Beloved tells the story of Katarina, a young woman who climbs the social ladder but loses her soul in the process. Caught between social classes but desperate to be part of the art world, Front of House assistant Katarina turns to the much older and much more established conductor and proclaimed genius Adam, to literally let herself be penetrated, and thus become one with, culture. For Adam, however, she is just one in a long row of young, beautiful, and available women. The play carries Katarina from a coherent, girlish storyteller to a woman on the verge of collapse.
‘Langseth portrays a balancing act: the rise and the fall concurrently. A strong piece of writing on freedom and restrictions, and about the arts as a trap as well as a place for transformation. Langseth shows us all the complexities of a woman who fails to create a new identity for herself that can encompass all that she is.’ Lars Ring, Svenska Dagbladet
‘That a handsome conductor manages to pull the girl in reception does not surprise me, and neither does it Langseth, but what is truly impressive is that Lisa Langseth uses that as a jumping-off point point for a much larger story, about all manner of prejudices, all kinds of oppression, and about an intense but ultimately homeless yearning for beauty and love.’ Anneli Dufva, Sveriges Radio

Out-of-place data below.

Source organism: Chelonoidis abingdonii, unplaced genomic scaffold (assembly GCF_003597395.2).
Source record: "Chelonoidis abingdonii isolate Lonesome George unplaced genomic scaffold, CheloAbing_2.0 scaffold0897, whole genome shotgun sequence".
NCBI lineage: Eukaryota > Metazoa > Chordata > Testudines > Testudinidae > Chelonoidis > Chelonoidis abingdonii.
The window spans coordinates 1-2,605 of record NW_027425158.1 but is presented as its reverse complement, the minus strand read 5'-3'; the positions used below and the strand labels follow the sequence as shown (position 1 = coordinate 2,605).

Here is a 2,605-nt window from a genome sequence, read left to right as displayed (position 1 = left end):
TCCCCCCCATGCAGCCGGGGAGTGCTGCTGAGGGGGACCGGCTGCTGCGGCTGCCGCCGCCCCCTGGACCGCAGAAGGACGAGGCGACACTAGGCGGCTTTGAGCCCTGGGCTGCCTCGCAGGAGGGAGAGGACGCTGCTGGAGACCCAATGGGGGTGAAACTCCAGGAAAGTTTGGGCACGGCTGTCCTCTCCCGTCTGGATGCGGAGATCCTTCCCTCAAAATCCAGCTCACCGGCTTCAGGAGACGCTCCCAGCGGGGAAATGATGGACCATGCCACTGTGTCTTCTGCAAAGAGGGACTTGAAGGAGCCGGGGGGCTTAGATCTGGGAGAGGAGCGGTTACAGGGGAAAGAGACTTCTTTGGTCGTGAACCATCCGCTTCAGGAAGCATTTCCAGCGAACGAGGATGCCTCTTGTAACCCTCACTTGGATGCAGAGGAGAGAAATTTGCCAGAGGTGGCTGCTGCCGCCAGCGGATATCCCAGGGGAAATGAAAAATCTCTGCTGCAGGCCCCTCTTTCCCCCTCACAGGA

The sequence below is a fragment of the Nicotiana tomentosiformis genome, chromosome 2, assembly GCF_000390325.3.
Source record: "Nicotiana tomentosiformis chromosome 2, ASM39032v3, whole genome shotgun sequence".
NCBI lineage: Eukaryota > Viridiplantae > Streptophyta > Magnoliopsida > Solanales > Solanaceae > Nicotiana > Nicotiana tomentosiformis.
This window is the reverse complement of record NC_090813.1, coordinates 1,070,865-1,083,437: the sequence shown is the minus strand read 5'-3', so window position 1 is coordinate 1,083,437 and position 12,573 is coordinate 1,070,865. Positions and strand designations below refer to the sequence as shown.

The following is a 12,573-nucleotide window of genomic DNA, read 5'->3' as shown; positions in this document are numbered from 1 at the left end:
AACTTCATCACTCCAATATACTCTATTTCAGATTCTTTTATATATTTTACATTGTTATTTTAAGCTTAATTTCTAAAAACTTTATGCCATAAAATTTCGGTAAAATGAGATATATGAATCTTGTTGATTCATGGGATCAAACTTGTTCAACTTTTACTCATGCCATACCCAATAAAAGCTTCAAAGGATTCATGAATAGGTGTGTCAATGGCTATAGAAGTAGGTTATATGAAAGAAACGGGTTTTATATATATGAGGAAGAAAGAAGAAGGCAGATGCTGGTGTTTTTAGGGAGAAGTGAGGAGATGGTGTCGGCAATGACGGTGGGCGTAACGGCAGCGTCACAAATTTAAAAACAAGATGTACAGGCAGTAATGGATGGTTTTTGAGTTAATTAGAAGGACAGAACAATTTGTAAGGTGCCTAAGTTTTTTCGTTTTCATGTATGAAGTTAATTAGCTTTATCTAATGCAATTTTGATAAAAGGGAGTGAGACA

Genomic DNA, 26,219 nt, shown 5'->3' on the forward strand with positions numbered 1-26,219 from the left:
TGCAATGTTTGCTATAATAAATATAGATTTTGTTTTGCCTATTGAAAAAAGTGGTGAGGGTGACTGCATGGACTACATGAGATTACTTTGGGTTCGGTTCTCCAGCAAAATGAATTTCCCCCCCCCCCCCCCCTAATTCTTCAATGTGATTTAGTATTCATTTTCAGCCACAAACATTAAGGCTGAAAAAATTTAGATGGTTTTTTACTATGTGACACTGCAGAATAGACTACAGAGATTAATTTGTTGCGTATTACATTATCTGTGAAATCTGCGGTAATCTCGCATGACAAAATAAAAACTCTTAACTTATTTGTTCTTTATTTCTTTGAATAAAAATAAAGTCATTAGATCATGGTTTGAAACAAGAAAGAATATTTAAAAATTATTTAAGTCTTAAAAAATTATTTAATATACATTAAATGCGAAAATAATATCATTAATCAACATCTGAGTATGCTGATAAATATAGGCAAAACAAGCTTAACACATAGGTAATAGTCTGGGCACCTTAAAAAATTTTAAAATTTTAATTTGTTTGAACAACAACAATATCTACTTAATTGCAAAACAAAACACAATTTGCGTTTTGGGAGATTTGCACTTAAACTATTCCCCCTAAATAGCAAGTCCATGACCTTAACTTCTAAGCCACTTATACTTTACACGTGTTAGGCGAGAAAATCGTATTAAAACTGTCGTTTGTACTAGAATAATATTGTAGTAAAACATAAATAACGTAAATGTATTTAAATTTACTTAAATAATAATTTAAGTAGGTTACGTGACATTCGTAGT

‘But above all, Beloved is a psychological study of a young woman’s struggle with her own background and social class, and her strong thirst for something that will make life worth living.’ Boktugg
‘Katarina delivers an extraordinary monologue describing her social, cultural, intellectual and sexual growth while in thrall to Adam – and the price she pays for it. Or as the playwright herself describes what she has written: “The self-destructive person is interesting and terrible. Beloved is about a person who searches for her own destruction.” […] It is a performance not to be missed. Alan Miller, A Seat on the Aisle
The play premiered at Royal Dramatic Theatre Stockholm in 2004 with Noomi Rapace.
Lisa later developed the monologue into a feature film entitled Pure, which starred Alicia Vikander.